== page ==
Haskell and Parton met 42 years ago, and then he became her agent with the William Morris Agency in 1995. After retiring from the agency business in 2005, the two segued into a production partnership with Warner Brothers Studio and have successfully executed movies together for the past decade.

One focus of the popular entertainer’s philanthropy is her Imagination Library, a program that mails free, high-quality books to children from birth to age five, regardless of their family’s income. This organization mails books monthly to children around the world.

“I see the unparalleled and universal appeal of Dolly Parton due in large part to her consistency in being respectful and kind to all people, and her lifelong commitment to philanthropic efforts,” Randall said. “Dolly has been honest about why literacy, for example, is so meaningful to her family by citing candidly that her father could not read.

“Her vulnerability and honestly are endearing,” she continued. “She took that hardship in her life and turned it into an organization, the Imagination Library, which has distributed close to 200 million books around the world — the perfect example of a philanthropist doing it for all the right reasons. She is elevating the lives of children, who are the most important part of society.”

Parton was hosted for the weekend by the Haskells, who took her to several local spots.

“Dolly loved the beauty of Oxford and the Ole Miss campus, but she especially responded to the hearts of all the people involved that she met. She was overwhelmed by the generosity she experienced here during her Legacy Award weekend,” said Mary Haskell.

Philanthropy was on display by the Ole Miss family throughout the OMWC Legacy Award weekend.

At Storytime with Dolly, the OMWC surprised Sarah McLellan, executive director of the Lafayette County Literacy Council, with a $25,000 contribution for the Imagination Library program. Haskell shared the inspiration behind the gift.

“When the OMWC held our 20th anniversary in 2020, Dolly allowed us to auction a dinner for 10 people to dine with her at our home the evening before the Legacy Award dinner,” Haskell said. “It seemed only right that we share the proceeds of that successful fundraising opportunity she provided us, so the $25,000 donation to her Imagination Library, supporting the local chapter here in Lafayette County, was determined.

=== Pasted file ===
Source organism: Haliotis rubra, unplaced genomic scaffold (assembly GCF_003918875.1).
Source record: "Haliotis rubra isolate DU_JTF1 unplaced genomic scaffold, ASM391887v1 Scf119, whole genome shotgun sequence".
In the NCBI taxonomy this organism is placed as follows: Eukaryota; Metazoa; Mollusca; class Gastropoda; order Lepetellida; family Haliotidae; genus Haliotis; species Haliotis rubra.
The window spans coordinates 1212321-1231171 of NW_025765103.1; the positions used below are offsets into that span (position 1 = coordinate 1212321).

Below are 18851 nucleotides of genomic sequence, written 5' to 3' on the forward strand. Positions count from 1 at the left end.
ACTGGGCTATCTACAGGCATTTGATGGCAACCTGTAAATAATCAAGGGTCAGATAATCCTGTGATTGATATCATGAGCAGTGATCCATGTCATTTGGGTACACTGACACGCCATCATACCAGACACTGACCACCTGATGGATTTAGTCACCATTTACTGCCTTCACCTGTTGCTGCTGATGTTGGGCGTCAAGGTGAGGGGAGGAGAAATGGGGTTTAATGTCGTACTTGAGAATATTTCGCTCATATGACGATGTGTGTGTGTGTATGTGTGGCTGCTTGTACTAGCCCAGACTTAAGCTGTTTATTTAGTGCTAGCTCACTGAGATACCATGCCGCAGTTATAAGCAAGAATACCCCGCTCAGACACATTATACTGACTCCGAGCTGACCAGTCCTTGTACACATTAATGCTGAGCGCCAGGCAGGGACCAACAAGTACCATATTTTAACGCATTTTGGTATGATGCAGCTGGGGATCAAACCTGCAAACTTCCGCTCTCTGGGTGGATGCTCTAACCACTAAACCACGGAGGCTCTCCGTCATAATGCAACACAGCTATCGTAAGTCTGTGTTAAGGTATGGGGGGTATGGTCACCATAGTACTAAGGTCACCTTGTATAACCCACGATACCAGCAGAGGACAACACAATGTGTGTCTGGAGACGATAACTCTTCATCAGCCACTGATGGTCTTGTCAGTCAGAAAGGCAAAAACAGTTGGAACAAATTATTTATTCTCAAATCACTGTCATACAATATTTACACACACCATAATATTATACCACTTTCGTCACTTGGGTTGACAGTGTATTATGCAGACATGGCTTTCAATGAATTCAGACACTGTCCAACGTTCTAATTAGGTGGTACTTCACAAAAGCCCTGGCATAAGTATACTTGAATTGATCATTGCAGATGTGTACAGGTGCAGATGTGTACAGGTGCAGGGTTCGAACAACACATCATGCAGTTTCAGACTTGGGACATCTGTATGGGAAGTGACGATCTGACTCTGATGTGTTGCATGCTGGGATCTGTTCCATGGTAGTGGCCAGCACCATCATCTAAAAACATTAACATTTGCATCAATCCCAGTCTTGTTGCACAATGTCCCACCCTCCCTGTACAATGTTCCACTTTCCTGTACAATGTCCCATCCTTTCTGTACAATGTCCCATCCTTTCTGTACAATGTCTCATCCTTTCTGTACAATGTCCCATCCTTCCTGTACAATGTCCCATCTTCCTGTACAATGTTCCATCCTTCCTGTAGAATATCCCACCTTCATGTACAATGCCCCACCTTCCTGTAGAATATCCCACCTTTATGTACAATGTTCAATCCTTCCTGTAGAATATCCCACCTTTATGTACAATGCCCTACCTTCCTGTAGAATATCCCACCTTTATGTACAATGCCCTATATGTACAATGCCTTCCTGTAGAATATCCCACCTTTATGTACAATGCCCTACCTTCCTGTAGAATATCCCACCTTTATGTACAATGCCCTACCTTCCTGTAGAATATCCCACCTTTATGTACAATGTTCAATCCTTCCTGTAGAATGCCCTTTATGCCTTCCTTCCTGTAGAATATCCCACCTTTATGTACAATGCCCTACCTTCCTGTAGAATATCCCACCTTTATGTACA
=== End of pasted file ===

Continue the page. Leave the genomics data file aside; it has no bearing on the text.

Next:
“Dolly said, ‘This is the first time I’ve ever seen one charity donate to another charity; now that’s somethin,’” Haskell said.

In addition to the OMWC gift, title sponsor C Spire Foundation announced it would make a $25,000 donation to the North Panola County Imagination Library program in honor of Parton.

“Philanthropy is contagious and works the best when it serves in all directions — this creates a compounding effect in the impact,” Randall said.

In addition to the C Spire Foundation, there were multiple event sponsors for Parton’s visit. Platinum Sponsors were Sanderson Farms, Cooper Communities Inc. and Regions Bank. Gold Sponsors were FedEx Corp. and mTrade.

Silver Sponsors were Bank Plus, Stephanie Barrett, Data Line Technologies, Gertrude C. Ford Foundation, The Jefferson, Diane and Dick Scruggs, UM Foundation, Jane Claire and Nason Williams, and Yates Construction. Bronze sponsors can be seen online at

The OMWC was founded 22 years ago at the university. An accomplished council of female leaders and philanthropists has secured $20 million to endow scholarships awarded to deserving students.

In addition, the OMWC program provides significant guidance and training in leadership skills, exceptional life and career development, meaningful personal growth through cultural and travel opportunities, and beneficial alumni networking throughout the students’ tenure at the university. Once an OMWC Scholar, a student can receive financial resources from the council’s Global Leadership Circle to pursue study abroad or internships on the national and international levels.

For more information, contact Suzanne Helveston, OMWC director of development, at or 662-915-2956 or visit online at

By Tina H. Hahn/UM Development